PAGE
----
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Robert Konigsberg
01-03-2006, 02:42 PM
Hello,

I'm just getting started with the Basic Stamp by following the experiments in the StampWorks manual. My knowledge of electronics, in and of itself, is fairly limited. Experiment #5, the LED graph, uses an RC Timer circuit. I've been reading a fair bit and remembering bits from high school physics, but am stuck understanding how it works.

I understand how a capacitor works, sort of, and understand that it gets discharged with HIGH15, and then gets recharged, and RCTIME is used to identify how long it takes to recharge the capacitor. I understand that the potentiometer is a variable resistor.

Here are my questions:

1. How does 'HIGH PotPin' discharge the capacitor?
2. Why is the additional 220 ohm resistor required?
3. How is it possible that pin 15 can be used to both discharge the capacitor, AND calculate the charging time?
4. How does the potentiometer change the charging time?

I realize some of this may be fundamental -- any help would be appreciated, even other documents.

I will also admit that I have little understanding of the relationship between current and voltage, if that sort of fundamental material is available in the Basic Stamp documents, I have not seen it yet.

Thanks, I know this is alot.

Robert

Franklin
01-03-2006, 03:16 PM
Try some of this. http://www.play-hookey.com/dc_theory/ (this was just a quick search but there is more out there. Get the basics first then go for it.

Robert Konigsberg
01-03-2006, 03:18 PM
Thanks for the info... by "get the basics first then go for it" are you saying what I think is true, that is, I haven't got the basics? Yeah, I thought so too.

Jon Williams
01-03-2006, 11:16 PM
1) In the older version of the RCTIME circuits one side of the capacitor was tied to Vdd. By connecting the other side of the capacitor to Vdd (with HIGH X) the difference between the "plates" is eliminated, hence the capacitor is discharged.

2) The 220 protects the pin in the event you turn the pot wiper all the way to ground. When the control pin goes high this would be a direct short without the 220.

3) As with nearly any microcontroller, the BASIC Stamp I/O pins can change state (from output to input or the other way). After the cap is discharged the RCTIME instruction makes the pin an input and starts the timer.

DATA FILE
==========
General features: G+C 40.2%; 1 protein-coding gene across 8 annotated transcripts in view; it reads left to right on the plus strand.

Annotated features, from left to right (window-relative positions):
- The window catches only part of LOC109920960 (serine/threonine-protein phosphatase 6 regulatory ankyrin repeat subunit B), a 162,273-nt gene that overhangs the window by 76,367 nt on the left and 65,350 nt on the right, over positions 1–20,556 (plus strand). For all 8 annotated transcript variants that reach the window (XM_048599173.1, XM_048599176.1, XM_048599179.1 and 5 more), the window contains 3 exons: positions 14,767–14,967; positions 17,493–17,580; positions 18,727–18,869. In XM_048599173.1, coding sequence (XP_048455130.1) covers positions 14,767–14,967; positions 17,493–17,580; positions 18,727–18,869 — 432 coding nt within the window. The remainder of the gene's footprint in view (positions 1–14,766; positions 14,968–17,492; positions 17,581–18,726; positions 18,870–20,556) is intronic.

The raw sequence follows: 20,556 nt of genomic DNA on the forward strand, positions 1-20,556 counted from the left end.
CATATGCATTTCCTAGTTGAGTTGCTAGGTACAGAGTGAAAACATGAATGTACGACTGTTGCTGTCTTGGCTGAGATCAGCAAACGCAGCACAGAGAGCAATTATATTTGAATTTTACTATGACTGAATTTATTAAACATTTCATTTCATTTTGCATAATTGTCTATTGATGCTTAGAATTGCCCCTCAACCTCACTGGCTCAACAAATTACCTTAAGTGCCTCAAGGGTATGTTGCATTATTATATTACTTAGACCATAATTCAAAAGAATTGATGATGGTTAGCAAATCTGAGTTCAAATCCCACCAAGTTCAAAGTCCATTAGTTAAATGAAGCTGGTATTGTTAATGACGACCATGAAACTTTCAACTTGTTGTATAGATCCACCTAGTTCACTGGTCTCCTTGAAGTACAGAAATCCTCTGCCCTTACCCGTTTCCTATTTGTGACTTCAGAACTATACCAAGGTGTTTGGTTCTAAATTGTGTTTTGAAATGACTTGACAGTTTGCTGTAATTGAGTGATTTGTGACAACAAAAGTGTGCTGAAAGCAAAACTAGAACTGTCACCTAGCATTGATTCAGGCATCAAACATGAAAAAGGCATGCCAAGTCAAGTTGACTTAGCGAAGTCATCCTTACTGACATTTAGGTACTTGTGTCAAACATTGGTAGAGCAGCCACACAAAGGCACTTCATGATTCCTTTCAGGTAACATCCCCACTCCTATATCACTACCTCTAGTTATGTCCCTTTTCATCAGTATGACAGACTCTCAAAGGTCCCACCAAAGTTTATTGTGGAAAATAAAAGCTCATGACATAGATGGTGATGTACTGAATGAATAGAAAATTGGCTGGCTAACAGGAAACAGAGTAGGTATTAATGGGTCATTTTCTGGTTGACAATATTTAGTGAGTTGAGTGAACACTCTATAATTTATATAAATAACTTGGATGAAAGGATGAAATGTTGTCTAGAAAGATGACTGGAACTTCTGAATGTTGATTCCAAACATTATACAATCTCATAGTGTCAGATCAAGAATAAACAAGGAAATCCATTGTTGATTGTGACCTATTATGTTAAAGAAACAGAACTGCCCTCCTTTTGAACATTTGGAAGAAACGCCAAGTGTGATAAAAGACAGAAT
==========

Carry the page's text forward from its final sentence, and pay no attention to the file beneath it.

4) That's electronics 101: TC (time constant) = R x C. It takes about five time constants to completely charge or discharge a capacitor.


You might want to pick up a copy of "Getting Started in Electronics" by Forrest M Mims, as well as our own "What's A Microcontroller?" by Andy Lindsey. Both will give you a lot of background that will make your StampWorks experience more rewarding.

Good luck, and have fun!

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Jon Williams
Applications Engineer, Parallax

Robert Konigsberg
01-04-2006, 12:01 AM
Jon and Franklin, both your responses have been very helpful! I've also been reading the O'Reilly book "Hardware Hacking for Geeks", and it points out how to measure circuits with a multimeter. Clearly measuring everything is probably a good way reinforce what's going on.

Three more questions, if I may, and then I'll be done:

1. I'm all for protecting the pin, yay! I'd like to use a different resistor and see how it impacts the circuit. Just to make sure I don't burn something out: larger resistor = definitely won't burn anything out?
2. The code in the book used */ $005F as the way to convert the RCTIME value to a range of 0-255. I, however, needed to use $0042. Is this merely because, say, I'm using a B2SE, or because my potentiometer has an unexpected range, or perhaps because I used the wrong resistor (unlikely, I think).
3. Is this an appropriate forum for my Electroncis 101 questions? If not, can you point me to another? I can easily segment my questions between the two.

Thanks very much and Happy New Year! :)

Jon Williams
01-04-2006, 12:03 AM
1. A bigger resistor will provide more protection (more resistance = less current) but will have an impact on your RCTIME value because it's in the charge/discharge path of the capacitor when RCTIME is in play.

2. This is due to component variances -- completely normal and nothing to worry about.

3. General electronics questions should be posted in the Sandbox forum.

Happy New Year to you too.

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Jon Williams
Applications Engineer, Parallax

Ryan Clarke
01-04-2006, 12:07 AM
Robert,

Changing that value simply changes the effective 'scaling' of your value returned by the instruction. If you look at the help file for RCTIME, you'll see the following information:

BS2, BS2e, BS2pe : 2 s
BS2sx: 0.8 s
BS2p: 0.75 s
BS2px: 0.75 s

Consider this when you think about why scale would change ....

Ryan

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Ryan Clarke
Parallax Tech Support

RClarke@Parallax.com (mailto:RClarke@Parallax.com)

Robert Konigsberg
01-04-2006, 12:11 AM
Ryan,

Yeah, I read that. My assumption was that the code was written for another controller that timed the charge differently. Thanks for pointing it out, tho, it's good to see that I'm not all thumbs. :)

Ryan Clarke
01-04-2006, 12:19 AM
What I was getting at (and you can see from Jon's post) is that you could determine if the scaling was due to timing (radically different) vs. +/- variance in parts - I was trying to help you deduce the anwswer yourself-

Ryan

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Ryan Clarke
Parallax Tech Support

RClarke@Parallax.com (mailto:RClarke@Parallax.com)

Robert Konigsberg
01-04-2006, 12:22 AM
Ah, I see! Still all thumbs, I see too.